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LMB Seminar Series-Epigenetic inheritance in mammals

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Epigenetic modifications, such as DNA methylation, contribute to the regulation of genome function. Such modifications can be heritably maintained in somatic lineages, however, between generations epigenetic modification are erased and re-established twice ensuring that most epigenetic states are not perpetuated across generations. Nonetheless, epigenetic inheritance is evident at genomic imprints – regions of the genome that regulate the parental origin-specific gene expression that is important for pre and postnatal development, neurological processes and the control of metabolic resources. Mechanisms regulating epigenetic inheritance at imprints will be discussed. We have considered whether epigenetic inheritance occurs in a wider context. Inspired by a classic mouse model caused by the insertion of a retrotransposon upstream of the agouti coat colour locus (Avy) exhibiting non-genetic transmission of coat colour across generations, we have conducted a screen for retrotransposons exhibiting properties of Avy. Our studies have provided novel insights into the epigenetic control of the repeat genome, the contribution of epigenetically modulated repeats to genome function, and the mechanisms of non-genetic inheritance of phenotypes across generations. Kazachenka, Bertozzi et al., Cell, 175(6):1717 (2018) Takahashi, Coluccio et al., Genes & Development, 33(1-2):49-54 (2019)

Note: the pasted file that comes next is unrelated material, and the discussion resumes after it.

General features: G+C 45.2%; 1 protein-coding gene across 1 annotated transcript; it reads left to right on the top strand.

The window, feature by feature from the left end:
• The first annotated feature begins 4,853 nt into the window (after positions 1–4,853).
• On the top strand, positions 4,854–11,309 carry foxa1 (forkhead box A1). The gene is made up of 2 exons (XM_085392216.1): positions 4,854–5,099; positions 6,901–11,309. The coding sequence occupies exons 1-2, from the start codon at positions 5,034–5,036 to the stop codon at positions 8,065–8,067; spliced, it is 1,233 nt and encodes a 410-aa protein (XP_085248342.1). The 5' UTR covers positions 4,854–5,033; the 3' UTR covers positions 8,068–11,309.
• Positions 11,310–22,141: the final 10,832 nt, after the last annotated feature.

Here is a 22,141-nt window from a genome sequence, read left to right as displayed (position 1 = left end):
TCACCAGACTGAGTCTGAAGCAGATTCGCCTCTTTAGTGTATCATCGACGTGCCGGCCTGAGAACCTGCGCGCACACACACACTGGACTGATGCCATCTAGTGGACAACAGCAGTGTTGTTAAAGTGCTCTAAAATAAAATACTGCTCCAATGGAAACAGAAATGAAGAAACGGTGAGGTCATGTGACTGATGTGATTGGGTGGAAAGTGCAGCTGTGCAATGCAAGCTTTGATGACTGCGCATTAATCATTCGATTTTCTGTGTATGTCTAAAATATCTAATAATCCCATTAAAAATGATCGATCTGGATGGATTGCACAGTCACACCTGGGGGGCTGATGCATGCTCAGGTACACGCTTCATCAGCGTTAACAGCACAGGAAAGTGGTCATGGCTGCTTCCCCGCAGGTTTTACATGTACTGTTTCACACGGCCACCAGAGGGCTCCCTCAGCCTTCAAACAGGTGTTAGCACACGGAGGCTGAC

This talk is part of the MRC LMB Seminar Series series.

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